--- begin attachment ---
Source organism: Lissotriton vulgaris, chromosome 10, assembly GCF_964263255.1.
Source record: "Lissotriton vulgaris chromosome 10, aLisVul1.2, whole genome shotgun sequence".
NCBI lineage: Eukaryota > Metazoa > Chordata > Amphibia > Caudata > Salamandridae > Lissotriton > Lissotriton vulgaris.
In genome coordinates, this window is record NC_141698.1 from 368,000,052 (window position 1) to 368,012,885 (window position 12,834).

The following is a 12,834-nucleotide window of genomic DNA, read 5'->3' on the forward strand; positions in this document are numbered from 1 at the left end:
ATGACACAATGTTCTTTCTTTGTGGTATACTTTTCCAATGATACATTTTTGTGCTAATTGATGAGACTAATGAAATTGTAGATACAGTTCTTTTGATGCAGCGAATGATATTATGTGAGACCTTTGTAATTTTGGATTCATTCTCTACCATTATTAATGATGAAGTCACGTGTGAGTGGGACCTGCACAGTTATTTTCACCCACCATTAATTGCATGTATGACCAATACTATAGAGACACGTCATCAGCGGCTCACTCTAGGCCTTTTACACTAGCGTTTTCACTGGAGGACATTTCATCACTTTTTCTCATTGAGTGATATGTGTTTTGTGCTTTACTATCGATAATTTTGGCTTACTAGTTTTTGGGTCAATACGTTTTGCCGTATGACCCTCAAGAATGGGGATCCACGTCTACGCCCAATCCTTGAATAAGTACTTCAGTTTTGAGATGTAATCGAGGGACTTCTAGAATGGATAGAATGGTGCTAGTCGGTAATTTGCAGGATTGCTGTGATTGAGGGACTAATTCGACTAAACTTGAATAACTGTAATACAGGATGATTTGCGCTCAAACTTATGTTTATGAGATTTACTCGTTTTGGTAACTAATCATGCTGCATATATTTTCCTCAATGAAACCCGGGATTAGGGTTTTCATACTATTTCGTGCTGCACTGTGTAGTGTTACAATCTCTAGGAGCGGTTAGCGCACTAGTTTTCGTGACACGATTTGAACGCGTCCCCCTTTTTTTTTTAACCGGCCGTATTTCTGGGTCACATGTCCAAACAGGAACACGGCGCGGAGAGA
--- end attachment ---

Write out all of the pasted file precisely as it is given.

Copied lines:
Source organism: Lissotriton vulgaris, chromosome 10, assembly GCF_964263255.1.
Source record: "Lissotriton vulgaris chromosome 10, aLisVul1.2, whole genome shotgun sequence".
NCBI lineage: Eukaryota > Metazoa > Chordata > Amphibia > Caudata > Salamandridae > Lissotriton > Lissotriton vulgaris.
In genome coordinates, this window is record NC_141698.1 from 368,000,052 (window position 1) to 368,012,885 (window position 12,834).

The following is a 12,834-nucleotide window of genomic DNA, read 5'->3' on the forward strand; positions in this document are numbered from 1 at the left end:
ATGACACAATGTTCTTTCTTTGTGGTATACTTTTCCAATGATACATTTTTGTGCTAATTGATGAGACTAATGAAATTGTAGATACAGTTCTTTTGATGCAGCGAATGATATTATGTGAGACCTTTGTAATTTTGGATTCATTCTCTACCATTATTAATGATGAAGTCACGTGTGAGTGGGACCTGCACAGTTATTTTCACCCACCATTAATTGCATGTATGACCAATACTATAGAGACACGTCATCAGCGGCTCACTCTAGGCCTTTTACACTAGCGTTTTCACTGGAGGACATTTCATCACTTTTTCTCATTGAGTGATATGTGTTTTGTGCTTTACTATCGATAATTTTGGCTTACTAGTTTTTGGGTCAATACGTTTTGCCGTATGACCCTCAAGAATGGGGATCCACGTCTACGCCCAATCCTTGAATAAGTACTTCAGTTTTGAGATGTAATCGAGGGACTTCTAGAATGGATAGAATGGTGCTAGTCGGTAATTTGCAGGATTGCTGTGATTGAGGGACTAATTCGACTAAACTTGAATAACTGTAATACAGGATGATTTGCGCTCAAACTTATGTTTATGAGATTTACTCGTTTTGGTAACTAATCATGCTGCATATATTTTCCTCAATGAAACCCGGGATTAGGGTTTTCATACTATTTCGTGCTGCACTGTGTAGTGTTACAATCTCTAGGAGCGGTTAGCGCACTAGTTTTCGTGACACGATTTGAACGCGTCCCCCTTTTTTTTTTAACCGGCCGTATTTCTGGGTCACATGTCCAAACAGGAACACGGCGCGGAGAGA